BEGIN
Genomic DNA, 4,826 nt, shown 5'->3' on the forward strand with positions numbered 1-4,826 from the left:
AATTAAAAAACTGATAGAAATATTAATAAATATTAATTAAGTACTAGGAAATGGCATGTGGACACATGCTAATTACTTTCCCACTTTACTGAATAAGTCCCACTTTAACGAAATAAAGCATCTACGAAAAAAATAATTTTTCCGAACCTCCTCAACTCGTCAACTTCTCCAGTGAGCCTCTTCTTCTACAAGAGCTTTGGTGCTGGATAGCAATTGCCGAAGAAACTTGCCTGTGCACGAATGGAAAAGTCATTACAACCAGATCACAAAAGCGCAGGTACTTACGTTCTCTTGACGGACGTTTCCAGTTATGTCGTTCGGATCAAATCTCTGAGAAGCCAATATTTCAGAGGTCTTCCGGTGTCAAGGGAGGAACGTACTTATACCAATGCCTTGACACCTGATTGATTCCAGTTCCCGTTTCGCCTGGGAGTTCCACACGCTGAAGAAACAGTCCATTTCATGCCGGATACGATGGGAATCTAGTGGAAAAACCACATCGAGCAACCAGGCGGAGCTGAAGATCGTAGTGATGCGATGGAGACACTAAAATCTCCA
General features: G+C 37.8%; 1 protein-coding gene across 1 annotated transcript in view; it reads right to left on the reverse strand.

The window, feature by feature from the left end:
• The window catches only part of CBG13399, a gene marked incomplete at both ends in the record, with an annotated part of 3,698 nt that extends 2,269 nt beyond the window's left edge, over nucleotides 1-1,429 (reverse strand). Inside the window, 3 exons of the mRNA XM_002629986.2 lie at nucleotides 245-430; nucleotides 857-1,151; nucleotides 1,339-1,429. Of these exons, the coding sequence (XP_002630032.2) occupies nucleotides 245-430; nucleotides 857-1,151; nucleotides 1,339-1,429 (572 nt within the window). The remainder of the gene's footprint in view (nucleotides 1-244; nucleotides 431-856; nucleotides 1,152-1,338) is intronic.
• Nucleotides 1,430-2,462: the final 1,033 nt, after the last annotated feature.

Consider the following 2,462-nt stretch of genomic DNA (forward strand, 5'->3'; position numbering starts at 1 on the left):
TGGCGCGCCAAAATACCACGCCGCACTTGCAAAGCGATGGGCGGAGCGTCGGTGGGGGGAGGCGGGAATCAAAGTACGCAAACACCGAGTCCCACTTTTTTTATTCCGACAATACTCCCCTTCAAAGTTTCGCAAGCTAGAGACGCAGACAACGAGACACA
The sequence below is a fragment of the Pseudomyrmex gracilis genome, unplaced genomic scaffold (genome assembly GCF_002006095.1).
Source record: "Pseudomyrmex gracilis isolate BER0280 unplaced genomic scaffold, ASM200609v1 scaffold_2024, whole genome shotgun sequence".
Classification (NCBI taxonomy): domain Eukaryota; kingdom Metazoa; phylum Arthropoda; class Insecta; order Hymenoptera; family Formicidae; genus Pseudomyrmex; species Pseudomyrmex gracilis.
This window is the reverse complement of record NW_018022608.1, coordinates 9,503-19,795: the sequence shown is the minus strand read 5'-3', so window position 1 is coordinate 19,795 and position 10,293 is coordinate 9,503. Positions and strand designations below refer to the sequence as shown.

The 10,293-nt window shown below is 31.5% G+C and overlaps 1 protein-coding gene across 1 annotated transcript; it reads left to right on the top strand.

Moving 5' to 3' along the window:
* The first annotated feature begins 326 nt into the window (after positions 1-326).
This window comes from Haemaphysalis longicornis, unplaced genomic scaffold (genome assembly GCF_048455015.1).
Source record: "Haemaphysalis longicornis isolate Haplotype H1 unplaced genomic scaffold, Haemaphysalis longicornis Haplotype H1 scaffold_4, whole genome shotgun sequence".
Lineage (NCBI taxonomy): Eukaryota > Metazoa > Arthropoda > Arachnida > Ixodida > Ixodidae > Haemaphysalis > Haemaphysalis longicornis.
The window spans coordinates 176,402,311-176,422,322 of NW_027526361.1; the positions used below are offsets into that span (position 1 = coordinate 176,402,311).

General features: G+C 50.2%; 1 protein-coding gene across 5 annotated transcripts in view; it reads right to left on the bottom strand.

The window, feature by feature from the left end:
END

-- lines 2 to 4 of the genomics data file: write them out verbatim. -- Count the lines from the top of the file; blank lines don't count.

AATTAAAAAACTGATAGAAATATTAATAAATATTAATTAAGTACTAGGAAATGGCATGTGGACACATGCTAATTACTTTCCCACTTTACTGAATAAGTCCCACTTTAACGAAATAAAGCATCTACGAAAAAAATAATTTTTCCGAACCTCCTCAACTCGTCAACTTCTCCAGTGAGCCTCTTCTTCTACAAGAGCTTTGGTGCTGGATAGCAATTGCCGAAGAAACTTGCCTGTGCACGAATGGAAAAGTCATTACAACCAGATCACAAAAGCGCAGGTACTTACGTTCTCTTGACGGACGTTTCCAGTTATGTCGTTCGGATCAAATCTCTGAGAAGCCAATATTTCAGAGGTCTTCCGGTGTCAAGGGAGGAACGTACTTATACCAATGCCTTGACACCTGATTGATTCCAGTTCCCGTTTCGCCTGGGAGTTCCACACGCTGAAGAAACAGTCCATTTCATGCCGGATACGATGGGAATCTAGTGGAAAAACCACATCGAGCAACCAGGCGGAGCTGAAGATCGTAGTGATGCGATGGAGACACTAAAATCTCCA
General features: G+C 37.8%; 1 protein-coding gene across 1 annotated transcript in view; it reads right to left on the reverse strand.

The window, feature by feature from the left end: